This quote illustrates the power of librarians physically out in the community, using book bikes and greenways to model healthy habits and inspire others to be active as well. Learn more in this segment on Books on Bikes made by the local public television channel.

The library now volunteers that also take the book bike out into the community. Director Karen Knox encourages all staff to give the book bike a try as well. The bike goes to bus stop routes to meet kids after school, and the model was shared with the Michigan Library Association to inspire other librarians to consider getting active outside. 

According to Sheridan, the book bike was made possible entirely through community partnership – a community member donated the money for it and Holy Spokes, a non-profit community organization maintains it for the library. The library and Holy Spokes have also organized biking and walking programs on the local Rails-to-Trails greenway to get local residents active outside on this amenity. 

Food as an outcome of opening the library up to the community

Another product of this culture of collaboration is the ability for those in need to drop off food at the library. The library has facilitated food drives, or the collection of food, to be distributed by Oxford/Orion FISH Food Pantry. Knox said “it’s important for the library to be seen as a key service in the community” and offering the space to help out, not only in food drives, but by hosting blood drives at the library as well.

Another example of the library opening up to the community appears in the Gardening Angels community initiative. Local residents volunteer to build and maintain the gardens around the library, which ensures the outside of the library always looks great. It also creates opportunities for community members to learn about gardening and to share information and expertise about gardening.

Building interest in health is critical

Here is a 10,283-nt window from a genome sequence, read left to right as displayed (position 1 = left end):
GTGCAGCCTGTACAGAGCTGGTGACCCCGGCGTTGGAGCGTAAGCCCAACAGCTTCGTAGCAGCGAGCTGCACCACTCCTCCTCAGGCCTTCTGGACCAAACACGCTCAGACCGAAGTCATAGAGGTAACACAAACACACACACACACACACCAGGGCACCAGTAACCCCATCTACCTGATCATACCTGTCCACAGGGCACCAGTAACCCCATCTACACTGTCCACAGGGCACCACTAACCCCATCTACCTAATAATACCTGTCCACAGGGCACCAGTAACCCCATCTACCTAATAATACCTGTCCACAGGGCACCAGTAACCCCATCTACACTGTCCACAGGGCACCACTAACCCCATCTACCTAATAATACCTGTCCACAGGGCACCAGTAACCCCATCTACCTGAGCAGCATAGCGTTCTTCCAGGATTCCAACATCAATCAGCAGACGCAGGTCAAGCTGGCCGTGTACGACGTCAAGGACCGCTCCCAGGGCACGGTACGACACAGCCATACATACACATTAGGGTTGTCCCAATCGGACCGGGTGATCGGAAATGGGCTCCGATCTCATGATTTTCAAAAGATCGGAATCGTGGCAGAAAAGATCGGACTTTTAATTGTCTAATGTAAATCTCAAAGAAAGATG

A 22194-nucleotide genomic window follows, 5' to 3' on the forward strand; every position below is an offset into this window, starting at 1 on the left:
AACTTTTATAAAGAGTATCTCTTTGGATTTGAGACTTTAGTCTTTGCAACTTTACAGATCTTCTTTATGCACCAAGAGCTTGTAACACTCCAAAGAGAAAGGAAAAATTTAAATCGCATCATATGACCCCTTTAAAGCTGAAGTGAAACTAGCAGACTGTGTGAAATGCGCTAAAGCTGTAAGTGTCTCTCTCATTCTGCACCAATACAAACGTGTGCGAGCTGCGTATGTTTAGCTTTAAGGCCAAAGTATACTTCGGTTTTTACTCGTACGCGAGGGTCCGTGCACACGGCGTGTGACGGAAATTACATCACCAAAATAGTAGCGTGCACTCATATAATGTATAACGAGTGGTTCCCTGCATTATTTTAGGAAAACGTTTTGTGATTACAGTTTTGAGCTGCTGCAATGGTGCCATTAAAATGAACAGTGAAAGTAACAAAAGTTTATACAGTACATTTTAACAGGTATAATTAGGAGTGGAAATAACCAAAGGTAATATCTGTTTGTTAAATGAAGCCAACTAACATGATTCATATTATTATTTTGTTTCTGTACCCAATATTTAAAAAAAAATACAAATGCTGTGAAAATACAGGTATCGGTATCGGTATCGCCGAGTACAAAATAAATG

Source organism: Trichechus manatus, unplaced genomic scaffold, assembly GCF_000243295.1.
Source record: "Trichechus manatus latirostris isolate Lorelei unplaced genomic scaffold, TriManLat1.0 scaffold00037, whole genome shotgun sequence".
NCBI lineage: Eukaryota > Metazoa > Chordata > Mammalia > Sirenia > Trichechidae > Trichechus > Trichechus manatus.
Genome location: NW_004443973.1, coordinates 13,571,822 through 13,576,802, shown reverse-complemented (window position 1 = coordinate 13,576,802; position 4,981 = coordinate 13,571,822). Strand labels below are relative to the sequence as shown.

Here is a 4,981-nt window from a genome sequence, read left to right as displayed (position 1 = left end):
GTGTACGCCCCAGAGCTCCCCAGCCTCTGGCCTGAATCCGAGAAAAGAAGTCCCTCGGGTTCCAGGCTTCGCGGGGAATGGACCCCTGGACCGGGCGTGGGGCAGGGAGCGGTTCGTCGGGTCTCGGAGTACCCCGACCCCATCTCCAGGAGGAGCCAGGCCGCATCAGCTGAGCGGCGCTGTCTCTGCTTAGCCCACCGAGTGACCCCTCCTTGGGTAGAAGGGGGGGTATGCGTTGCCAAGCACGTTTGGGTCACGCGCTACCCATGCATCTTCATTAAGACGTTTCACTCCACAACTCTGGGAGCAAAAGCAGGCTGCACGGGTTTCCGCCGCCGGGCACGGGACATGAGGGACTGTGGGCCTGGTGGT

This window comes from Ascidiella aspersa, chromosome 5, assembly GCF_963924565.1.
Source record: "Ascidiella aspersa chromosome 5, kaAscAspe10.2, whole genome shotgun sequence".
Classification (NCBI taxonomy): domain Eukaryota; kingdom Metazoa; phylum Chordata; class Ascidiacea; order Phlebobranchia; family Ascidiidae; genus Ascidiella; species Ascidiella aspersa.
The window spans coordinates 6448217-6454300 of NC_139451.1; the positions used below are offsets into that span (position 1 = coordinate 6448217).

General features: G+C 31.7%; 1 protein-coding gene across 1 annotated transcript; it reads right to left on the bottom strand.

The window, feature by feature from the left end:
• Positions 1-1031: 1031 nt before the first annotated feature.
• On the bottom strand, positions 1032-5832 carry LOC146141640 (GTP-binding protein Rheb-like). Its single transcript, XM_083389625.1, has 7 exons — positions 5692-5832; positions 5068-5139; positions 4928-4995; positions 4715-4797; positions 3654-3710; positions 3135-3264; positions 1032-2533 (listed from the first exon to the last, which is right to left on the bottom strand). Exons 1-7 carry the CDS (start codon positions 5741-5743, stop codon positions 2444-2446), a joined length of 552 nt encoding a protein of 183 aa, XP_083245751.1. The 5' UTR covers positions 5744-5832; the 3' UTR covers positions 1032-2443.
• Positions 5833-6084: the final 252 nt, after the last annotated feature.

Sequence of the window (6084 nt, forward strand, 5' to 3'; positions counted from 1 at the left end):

Beth Sheridan said that it takes time to build staff interest in health, and that without that personal interest it can be hard for library staff to feel motivated to engage in community health partnerships. Sheridan said, “I really think it takes having a staff member that’s interested in the topic to make it happen. The [Youth Services Librarian] has developed a lot of healthy living programs for for youth, more than the person before, although the person before was a great youth department head, but maybe didn’t have the interest. I’m looking at all the programs I’ve done over the years, and I think I’m the only one [doing adult health programs]. It just helps to have a staff member that is very interested in the topic to make it happen at the library.”

Karen Knox said in her previous library work she had not been engaged in health promotion partnerships, but she is a huge proponent of workplace wellness, and she sees community wellness as an extension of workplace wellness. Furthermore, by prioritizing the health of library staff, Knox also inspires them to consider the health of the community. Knox embraces a broad approach to workplace wellness, which has included everything from January weightloss challenges to making sure staff have good insurance coverage to prioritizing mental health.

As an example of how workplace wellness can become community wellness, Knox shared that during a staff in-service day the library brought in a holistic nutritionist to do a program for staff. That program went so well that they brought back the nutritionist to do a public program.